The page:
WATERVILLE - No one should have to choose between safety and democracy; Douglas County taxpayers shouldn't have to prioritize one over the other. However, that's what happens every other year.
And that 's exactly what will happen again in 2020. While the 121 District Legislative Representatives are in support of the even year funding, the Washington State Legislature as a whole refuses to pass the necessary legislation.
Counties conduct elections on behalf of every level of government - from federal presidential elections all the way to local mosquito control districts. Washington State residents should be confident and proud that they have one of the most trustworthy and efficient election systems in the United States, with an excellent reputation for integrity, accuracy, and access.
Achieving this unparalleled election system comes with a high cost - the cost to modernize and maintain election registration and ballot-counting systems; the cost to provide the highest possible election security; and the cost to conduct elections for 4.4 million registered voters across the state. Funding all these necessary components of a world-class election system carries a high level of expense for County Auditors and taxpayers.
Same-day voter registration, more ballot drop boxes, and pre-paid postage are important additions to help improve voter access. However, they are costly additions that have been mandated by your state legislators. They are either not funded fully or not funded at all, creating more unfunded mandates to county government who are already tasked with the large responsibilities of providing public health services, law enforcement, courts, and a myriad of other statutorily and constitutionally required programs and services.
Who should pay? Nearly every ballot in every election contains a mixture of districts, such state, county, city, schools, etc. Every participating district pays its fair share of the total election cost based on the number of registered voters within its boundary lines. Every participant except for the State of Washington, that is. The State Legislature has decided to "dine and dash" during even years, when the vast majority of their state offices are on the ballot. Despite being given multiple opportunities to do the right thing and change the law, the state instead places the burden on county governments.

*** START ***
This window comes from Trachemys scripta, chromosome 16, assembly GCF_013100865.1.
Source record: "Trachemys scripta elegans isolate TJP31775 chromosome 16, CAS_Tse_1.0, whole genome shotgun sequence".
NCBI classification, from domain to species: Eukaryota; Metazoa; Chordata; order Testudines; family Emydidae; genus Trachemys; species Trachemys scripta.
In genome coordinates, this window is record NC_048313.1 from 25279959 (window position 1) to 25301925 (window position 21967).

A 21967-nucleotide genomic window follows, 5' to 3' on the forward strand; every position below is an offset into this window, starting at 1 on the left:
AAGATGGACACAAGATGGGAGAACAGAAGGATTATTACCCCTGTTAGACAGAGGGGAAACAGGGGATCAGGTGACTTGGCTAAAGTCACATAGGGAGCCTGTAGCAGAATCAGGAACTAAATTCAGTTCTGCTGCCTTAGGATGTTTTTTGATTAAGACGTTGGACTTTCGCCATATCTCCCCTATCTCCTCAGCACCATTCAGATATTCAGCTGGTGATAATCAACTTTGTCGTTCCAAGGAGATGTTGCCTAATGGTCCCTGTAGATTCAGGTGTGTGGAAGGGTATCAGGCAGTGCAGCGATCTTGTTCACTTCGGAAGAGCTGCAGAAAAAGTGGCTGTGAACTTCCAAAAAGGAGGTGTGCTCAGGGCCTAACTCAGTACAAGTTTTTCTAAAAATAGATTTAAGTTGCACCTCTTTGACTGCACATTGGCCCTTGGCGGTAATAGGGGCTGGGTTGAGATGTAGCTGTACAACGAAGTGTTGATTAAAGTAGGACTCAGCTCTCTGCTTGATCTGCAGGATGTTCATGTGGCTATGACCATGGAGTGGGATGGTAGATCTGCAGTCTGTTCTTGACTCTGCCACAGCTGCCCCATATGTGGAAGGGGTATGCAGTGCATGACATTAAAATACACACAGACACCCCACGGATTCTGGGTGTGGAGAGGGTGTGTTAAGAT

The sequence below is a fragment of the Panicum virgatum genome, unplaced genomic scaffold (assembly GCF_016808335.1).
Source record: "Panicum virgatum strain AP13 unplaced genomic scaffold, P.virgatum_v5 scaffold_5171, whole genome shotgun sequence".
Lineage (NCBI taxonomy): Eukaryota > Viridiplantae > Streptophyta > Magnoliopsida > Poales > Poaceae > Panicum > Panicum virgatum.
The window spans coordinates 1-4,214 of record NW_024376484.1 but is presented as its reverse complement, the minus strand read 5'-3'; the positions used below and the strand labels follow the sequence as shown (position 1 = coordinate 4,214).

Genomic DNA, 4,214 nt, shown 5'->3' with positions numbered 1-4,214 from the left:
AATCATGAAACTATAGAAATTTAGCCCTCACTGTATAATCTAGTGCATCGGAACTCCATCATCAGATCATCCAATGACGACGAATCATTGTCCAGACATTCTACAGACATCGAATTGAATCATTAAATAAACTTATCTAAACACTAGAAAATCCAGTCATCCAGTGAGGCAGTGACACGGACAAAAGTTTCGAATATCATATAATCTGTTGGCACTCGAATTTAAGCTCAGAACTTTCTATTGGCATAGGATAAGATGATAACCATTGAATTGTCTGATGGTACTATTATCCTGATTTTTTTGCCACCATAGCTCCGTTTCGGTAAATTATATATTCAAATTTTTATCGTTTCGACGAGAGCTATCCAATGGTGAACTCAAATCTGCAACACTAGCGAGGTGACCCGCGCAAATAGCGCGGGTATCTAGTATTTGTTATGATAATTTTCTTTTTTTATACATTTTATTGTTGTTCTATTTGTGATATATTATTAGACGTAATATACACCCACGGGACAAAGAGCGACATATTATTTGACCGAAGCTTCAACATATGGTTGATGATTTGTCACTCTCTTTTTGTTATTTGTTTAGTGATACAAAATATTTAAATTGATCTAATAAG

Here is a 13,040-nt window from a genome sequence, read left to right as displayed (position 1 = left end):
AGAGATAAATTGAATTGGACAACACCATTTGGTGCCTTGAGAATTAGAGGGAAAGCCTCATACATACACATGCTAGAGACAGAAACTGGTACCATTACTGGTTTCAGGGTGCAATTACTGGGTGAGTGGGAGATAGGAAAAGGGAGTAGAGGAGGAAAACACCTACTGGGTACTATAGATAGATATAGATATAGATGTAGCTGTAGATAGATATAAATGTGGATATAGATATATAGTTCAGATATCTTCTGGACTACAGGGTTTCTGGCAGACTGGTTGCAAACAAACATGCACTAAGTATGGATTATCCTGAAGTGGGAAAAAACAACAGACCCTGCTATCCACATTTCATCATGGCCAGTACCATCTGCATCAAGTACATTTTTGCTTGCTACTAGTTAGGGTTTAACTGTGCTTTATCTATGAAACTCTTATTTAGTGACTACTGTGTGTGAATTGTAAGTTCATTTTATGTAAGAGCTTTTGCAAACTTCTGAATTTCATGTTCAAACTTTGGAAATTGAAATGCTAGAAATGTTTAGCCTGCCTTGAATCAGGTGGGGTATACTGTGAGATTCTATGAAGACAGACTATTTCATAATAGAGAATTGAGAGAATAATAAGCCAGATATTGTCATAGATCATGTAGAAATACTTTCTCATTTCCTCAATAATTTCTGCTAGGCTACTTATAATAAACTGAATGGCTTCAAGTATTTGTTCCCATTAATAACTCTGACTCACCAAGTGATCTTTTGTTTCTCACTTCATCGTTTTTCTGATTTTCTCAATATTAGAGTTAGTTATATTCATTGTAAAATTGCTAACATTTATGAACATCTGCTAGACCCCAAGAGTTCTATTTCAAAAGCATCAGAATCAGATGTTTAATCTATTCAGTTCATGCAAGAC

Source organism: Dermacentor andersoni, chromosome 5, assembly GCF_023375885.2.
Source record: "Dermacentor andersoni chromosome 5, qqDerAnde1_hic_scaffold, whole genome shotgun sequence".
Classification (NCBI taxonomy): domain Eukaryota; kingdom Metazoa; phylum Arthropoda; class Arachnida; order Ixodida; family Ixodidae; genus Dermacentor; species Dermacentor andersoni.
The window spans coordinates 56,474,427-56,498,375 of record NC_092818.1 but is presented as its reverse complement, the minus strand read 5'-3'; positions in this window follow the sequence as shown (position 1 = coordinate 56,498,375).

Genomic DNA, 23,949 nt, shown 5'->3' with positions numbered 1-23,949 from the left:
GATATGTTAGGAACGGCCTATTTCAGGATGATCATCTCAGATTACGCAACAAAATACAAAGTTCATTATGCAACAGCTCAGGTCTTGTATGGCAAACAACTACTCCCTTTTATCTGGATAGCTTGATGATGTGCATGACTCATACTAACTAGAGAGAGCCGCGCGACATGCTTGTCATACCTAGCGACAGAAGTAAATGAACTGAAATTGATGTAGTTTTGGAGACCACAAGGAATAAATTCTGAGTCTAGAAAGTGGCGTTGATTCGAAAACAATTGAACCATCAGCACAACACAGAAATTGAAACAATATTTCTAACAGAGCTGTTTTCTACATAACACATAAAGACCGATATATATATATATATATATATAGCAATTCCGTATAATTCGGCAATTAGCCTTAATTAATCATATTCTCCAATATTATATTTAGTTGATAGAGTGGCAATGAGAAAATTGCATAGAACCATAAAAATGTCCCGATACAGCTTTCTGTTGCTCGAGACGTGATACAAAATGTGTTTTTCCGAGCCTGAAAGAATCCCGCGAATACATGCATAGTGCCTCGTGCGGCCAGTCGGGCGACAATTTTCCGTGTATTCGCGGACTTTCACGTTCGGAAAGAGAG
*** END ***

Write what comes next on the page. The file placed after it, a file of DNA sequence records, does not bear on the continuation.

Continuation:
When counties are on the hook to pay the entire cost of conducting the state's elections, it means that valuable resources are diverted from law enforcement and our criminal justice system, public health, and parks. So long as the state fails to pay its fair share of state elections, counties will shoulder the burden of these unfunded mandates. County officials will continue to foot the state's bill while siphoning resources away from public safety and quality of life.
Or will they? Election administrators are readying for 2020, looming as the largest and most contentious election in Washington State's history. Will counties even be able to backfill the state's election costs? Is this a risk you want to take?
Now more than ever, we must support secure, transparent, and accessible elections. Hundreds of county officials- including all39 independently-elected county auditors and elections directors - asked the State Legislature to pass a Fair Share Election Funding bill (House Bill1291 and Senate Bill 5073). Instead of stepping up to their responsibility as every school, fire, and park district does, the state of Washington continues to refuse to pay its bills putting your vote at risk.
Let your voice be heard on this issue and tell your legislators to stop putting our electoral system at risk. As representatives of the Washington State Association of County Auditors and the Washington State Association of Counties, we urge you to call or e-mail your state legislators and tell them it's time to pay their fair share of their own elections. If you don't know how to reach the lawmakers who represent you, call the Legislative Hotline at 1-800-562-6000 or visit www.leg.wa.gov
Signed in support on the 18 day of April, 2019.
Douglas County, Washlngton
Thad L. Duvall
Board of County Commissioners
Douglas County, Washington